“The mosquitoes are either eating all the existing food and starving the midge larvae, or predation is occurring,” McDermott said. The midges are becoming food.
Why do we care
Mosquitoes can transmit diseases to humans and animals after first becoming infected with the pathogens, McDermott said. Healthy adult mosquitoes’ immune systems can ward off the pathogens, making transmission less likely.
Competition for resources can stress mosquito larvae. Researchers are uncertain whether this reduces the larvae population, but it can affect the health of adults.
“Laboratory research indicates that stressed larvae develop into less fit adult mosquitoes that may not be able to shrug off an infection,” McDermott said. “If there are a larger number of infected mosquitoes, it follows that there is a higher risk of disease transmission.”
Knowing whether the Asian tiger mosquitoes are sharing their larvae habitats with midges or competing for the resources can indicate whether the mosquitoes present a greater risk of spreading diseases to humans, McDermott said.
Different species of mosquitoes are active at different times of day and night, McDermott said. The tree hole mosquito bites at dusk and dawn but will also bite during the day in wooded areas. Another native, the Anopheles mosquito, is common in eastern Arkansas and is a night feeder, biting almost all night.
Asian tiger mosquitoes, which have become more common in northwest Arkansas, tend to begin feeding mid to late afternoon and continue until shortly after sunset.
McDermott said that the most effective way to reduce mosquitoes on your property is to reduce available habitats.
“Remove standing water,” she said. Drill holes in old tires, corrugated downspout extenders or other objects that might hold rainwater for several days. It’s also a good idea to clean gutters and cover rain barrels with lids designed to keep mosquitoes out.
Adult female mosquitoes lay eggs in water soon after a blood meal. The eggs hatch larvae, which change to pupae before emerging as adults. The time in the water varies based on water temperature and mosquito species, but McDermott said five days is a good rule of thumb. She recommends changing the water in birdbaths and water bowls for pets at least every three days.
“Anything you can do to avoid standing water will help,” McDermott said. “Ideally, everybody should take these steps.”
For decorative water fountains or ponds, McDermott recommends using mosquito dunks. These small donut-shaped control products float in the water and slowly dissolve, releasing a bacterium that is toxic to all mosquito species. Each dunk lasts about 30 days, and the products are widely available.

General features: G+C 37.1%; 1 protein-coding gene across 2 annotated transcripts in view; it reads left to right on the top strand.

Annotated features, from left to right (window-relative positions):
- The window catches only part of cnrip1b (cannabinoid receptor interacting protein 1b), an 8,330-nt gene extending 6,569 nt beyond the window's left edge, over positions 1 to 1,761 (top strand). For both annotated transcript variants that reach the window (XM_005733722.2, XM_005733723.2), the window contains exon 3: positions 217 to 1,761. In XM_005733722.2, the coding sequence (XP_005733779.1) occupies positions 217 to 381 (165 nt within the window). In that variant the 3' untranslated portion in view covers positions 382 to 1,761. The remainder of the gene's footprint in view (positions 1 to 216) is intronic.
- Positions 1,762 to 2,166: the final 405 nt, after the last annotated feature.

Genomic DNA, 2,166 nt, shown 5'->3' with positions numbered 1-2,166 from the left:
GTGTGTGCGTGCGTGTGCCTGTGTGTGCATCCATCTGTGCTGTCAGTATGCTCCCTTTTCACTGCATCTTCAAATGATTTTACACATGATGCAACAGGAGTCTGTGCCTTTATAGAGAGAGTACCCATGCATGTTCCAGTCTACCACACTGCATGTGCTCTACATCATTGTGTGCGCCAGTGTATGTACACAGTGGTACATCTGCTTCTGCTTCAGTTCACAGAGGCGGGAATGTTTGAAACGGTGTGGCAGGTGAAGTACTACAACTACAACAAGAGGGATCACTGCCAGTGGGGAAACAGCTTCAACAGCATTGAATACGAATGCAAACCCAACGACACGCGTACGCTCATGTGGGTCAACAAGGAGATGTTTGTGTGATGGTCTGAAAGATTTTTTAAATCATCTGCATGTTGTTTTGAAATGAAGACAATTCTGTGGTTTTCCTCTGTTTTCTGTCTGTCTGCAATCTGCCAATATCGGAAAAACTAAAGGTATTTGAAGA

Detailed information about mosquito control is available online from the Arkansas Cooperative Extension Service: https://bit.ly/3aKvqsf.
To learn more about Division of Agriculture research, visit the Arkansas Agricultural Experiment Station website: https://aaes.uada.edu/. Follow us on Twitter at @ArkAgResearch. To learn about Extension Programs in Arkansas, contact your local Cooperative Extension Service agent or visit https://uaex.uada.edu/. Follow us on Twitter at @AR_Extension.
To learn more about the Division of Agriculture, visit https://uada.edu/. Follow us on Twitter at @AgInArk.
About the Division of Agriculture
The University of Arkansas System Division of Agriculture’s mission is to strengthen agriculture, communities, and families by connecting trusted research to the adoption of best practices. Through the Agricultural Experiment Station and the Cooperative Extension Service, the Division of Agriculture conducts research and extension work within the nation’s historic land grant education system.
The Division of Agriculture is one of 20 entities within the University of Arkansas System. It has offices in all 75 counties in Arkansas and faculty on five system campuses.
The University of Arkansas System Division of Agriculture offers all its Extension and Research programs and services without regard to race, color, sex, gender identity, sexual orientation, national origin, religion, age, disability, marital or veteran status, genetic information, or any other legally protected status, and is an Affirmative Action/Equal Opportunity Employer.
Media Contact: Fred Miller
U of A System Division of Agriculture
Arkansas Agricultural Experiment Station